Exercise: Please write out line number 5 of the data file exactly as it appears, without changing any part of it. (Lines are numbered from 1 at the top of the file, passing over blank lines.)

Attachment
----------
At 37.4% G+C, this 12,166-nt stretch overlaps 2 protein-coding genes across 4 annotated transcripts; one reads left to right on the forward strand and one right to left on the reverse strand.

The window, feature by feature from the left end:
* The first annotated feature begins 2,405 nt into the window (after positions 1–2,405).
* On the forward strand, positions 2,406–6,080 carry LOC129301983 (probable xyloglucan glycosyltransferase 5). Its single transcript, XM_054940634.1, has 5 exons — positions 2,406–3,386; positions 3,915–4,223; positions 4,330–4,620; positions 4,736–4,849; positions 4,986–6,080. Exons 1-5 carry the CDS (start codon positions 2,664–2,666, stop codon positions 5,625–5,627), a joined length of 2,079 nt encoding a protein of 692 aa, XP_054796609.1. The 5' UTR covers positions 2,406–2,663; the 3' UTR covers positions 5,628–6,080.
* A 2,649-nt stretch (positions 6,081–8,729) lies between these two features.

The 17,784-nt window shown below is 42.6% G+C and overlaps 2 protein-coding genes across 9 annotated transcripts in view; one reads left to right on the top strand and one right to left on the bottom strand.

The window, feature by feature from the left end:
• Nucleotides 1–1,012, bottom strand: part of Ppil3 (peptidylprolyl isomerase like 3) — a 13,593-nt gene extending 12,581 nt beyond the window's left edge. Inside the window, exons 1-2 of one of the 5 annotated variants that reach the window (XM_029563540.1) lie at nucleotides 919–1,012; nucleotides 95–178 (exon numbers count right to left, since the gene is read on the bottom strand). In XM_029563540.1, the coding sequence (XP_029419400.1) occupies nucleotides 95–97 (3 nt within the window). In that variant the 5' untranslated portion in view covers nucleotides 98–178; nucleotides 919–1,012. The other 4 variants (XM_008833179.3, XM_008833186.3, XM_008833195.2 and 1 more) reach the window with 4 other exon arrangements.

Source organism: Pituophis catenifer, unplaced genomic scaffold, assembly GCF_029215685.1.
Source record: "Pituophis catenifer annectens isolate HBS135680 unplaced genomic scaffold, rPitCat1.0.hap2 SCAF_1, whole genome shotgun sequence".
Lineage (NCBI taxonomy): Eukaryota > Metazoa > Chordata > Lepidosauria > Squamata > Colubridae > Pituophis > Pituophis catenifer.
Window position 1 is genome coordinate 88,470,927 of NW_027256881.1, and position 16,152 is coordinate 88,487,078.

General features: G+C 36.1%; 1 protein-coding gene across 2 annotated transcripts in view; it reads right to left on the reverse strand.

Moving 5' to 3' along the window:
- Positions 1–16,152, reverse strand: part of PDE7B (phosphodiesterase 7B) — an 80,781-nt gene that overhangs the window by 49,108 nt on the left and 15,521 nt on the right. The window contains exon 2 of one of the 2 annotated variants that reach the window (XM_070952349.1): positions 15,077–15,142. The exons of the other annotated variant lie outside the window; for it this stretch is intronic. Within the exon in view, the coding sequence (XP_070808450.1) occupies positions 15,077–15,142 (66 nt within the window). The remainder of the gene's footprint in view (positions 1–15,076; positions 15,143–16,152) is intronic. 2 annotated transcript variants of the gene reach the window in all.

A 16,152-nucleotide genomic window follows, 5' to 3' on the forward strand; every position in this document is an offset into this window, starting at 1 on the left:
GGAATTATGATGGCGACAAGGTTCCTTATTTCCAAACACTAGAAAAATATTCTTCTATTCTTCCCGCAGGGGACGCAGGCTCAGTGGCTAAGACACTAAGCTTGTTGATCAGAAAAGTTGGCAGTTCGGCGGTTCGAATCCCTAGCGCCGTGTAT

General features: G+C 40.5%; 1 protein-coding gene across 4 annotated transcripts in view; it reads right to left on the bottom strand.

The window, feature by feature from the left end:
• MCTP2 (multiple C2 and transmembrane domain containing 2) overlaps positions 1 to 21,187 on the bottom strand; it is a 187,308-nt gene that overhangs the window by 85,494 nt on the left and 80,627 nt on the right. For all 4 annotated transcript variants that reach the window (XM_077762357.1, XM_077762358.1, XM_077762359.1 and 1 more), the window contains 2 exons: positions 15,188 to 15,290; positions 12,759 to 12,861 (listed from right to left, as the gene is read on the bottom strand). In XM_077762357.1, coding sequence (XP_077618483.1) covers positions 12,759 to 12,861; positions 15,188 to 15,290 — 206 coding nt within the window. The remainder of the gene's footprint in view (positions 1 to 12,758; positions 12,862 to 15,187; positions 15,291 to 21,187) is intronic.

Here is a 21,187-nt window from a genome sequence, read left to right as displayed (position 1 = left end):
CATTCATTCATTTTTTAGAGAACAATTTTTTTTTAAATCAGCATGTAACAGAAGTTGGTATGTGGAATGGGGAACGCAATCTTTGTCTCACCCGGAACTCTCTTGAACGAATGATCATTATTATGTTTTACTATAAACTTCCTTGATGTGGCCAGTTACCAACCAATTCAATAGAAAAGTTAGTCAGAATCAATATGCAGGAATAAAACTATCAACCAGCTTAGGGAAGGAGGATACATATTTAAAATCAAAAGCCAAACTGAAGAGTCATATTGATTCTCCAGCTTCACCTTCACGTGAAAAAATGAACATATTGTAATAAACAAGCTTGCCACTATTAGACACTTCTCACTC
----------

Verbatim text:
* A 2,649-nt stretch (positions 6,081–8,729) lies between these two features.